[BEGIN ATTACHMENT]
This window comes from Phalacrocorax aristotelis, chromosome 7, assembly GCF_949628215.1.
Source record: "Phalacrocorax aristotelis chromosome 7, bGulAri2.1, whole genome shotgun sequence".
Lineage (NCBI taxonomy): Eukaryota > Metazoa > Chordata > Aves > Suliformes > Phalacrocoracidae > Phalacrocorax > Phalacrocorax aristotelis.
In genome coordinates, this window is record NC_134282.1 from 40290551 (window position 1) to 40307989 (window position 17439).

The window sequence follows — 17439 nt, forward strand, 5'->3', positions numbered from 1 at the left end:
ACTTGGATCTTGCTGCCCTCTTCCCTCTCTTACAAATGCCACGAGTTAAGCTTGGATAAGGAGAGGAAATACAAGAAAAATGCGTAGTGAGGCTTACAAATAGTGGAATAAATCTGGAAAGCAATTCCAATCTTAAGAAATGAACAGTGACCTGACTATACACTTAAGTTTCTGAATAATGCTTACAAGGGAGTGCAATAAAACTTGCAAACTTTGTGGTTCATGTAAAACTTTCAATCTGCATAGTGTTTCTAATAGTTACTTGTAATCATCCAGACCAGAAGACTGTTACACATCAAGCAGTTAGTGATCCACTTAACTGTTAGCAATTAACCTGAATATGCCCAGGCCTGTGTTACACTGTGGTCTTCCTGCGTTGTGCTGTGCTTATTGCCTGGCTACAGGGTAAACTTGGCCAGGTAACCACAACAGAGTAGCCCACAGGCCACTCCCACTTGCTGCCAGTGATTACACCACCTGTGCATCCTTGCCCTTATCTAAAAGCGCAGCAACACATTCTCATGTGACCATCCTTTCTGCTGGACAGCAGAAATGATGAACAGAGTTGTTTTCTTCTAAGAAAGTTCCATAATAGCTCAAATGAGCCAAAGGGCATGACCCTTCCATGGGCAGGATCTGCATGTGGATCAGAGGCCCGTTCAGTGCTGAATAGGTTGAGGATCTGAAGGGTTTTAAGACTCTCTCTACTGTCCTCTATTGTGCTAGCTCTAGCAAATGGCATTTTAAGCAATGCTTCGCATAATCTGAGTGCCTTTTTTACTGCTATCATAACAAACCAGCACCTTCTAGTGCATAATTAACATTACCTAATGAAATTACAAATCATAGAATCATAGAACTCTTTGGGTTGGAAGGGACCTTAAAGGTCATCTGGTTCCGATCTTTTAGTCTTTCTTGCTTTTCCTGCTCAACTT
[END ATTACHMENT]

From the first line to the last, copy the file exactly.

This window comes from Phalacrocorax aristotelis, chromosome 7, assembly GCF_949628215.1.
Source record: "Phalacrocorax aristotelis chromosome 7, bGulAri2.1, whole genome shotgun sequence".
Lineage (NCBI taxonomy): Eukaryota > Metazoa > Chordata > Aves > Suliformes > Phalacrocoracidae > Phalacrocorax > Phalacrocorax aristotelis.
In genome coordinates, this window is record NC_134282.1 from 40290551 (window position 1) to 40307989 (window position 17439).

The window sequence follows — 17439 nt, forward strand, 5'->3', positions numbered from 1 at the left end:
ACTTGGATCTTGCTGCCCTCTTCCCTCTCTTACAAATGCCACGAGTTAAGCTTGGATAAGGAGAGGAAATACAAGAAAAATGCGTAGTGAGGCTTACAAATAGTGGAATAAATCTGGAAAGCAATTCCAATCTTAAGAAATGAACAGTGACCTGACTATACACTTAAGTTTCTGAATAATGCTTACAAGGGAGTGCAATAAAACTTGCAAACTTTGTGGTTCATGTAAAACTTTCAATCTGCATAGTGTTTCTAATAGTTACTTGTAATCATCCAGACCAGAAGACTGTTACACATCAAGCAGTTAGTGATCCACTTAACTGTTAGCAATTAACCTGAATATGCCCAGGCCTGTGTTACACTGTGGTCTTCCTGCGTTGTGCTGTGCTTATTGCCTGGCTACAGGGTAAACTTGGCCAGGTAACCACAACAGAGTAGCCCACAGGCCACTCCCACTTGCTGCCAGTGATTACACCACCTGTGCATCCTTGCCCTTATCTAAAAGCGCAGCAACACATTCTCATGTGACCATCCTTTCTGCTGGACAGCAGAAATGATGAACAGAGTTGTTTTCTTCTAAGAAAGTTCCATAATAGCTCAAATGAGCCAAAGGGCATGACCCTTCCATGGGCAGGATCTGCATGTGGATCAGAGGCCCGTTCAGTGCTGAATAGGTTGAGGATCTGAAGGGTTTTAAGACTCTCTCTACTGTCCTCTATTGTGCTAGCTCTAGCAAATGGCATTTTAAGCAATGCTTCGCATAATCTGAGTGCCTTTTTTACTGCTATCATAACAAACCAGCACCTTCTAGTGCATAATTAACATTACCTAATGAAATTACAAATCATAGAATCATAGAACTCTTTGGGTTGGAAGGGACCTTAAAGGTCATCTGGTTCCGATCTTTTAGTCTTTCTTGCTTTTCCTGCTCAACTT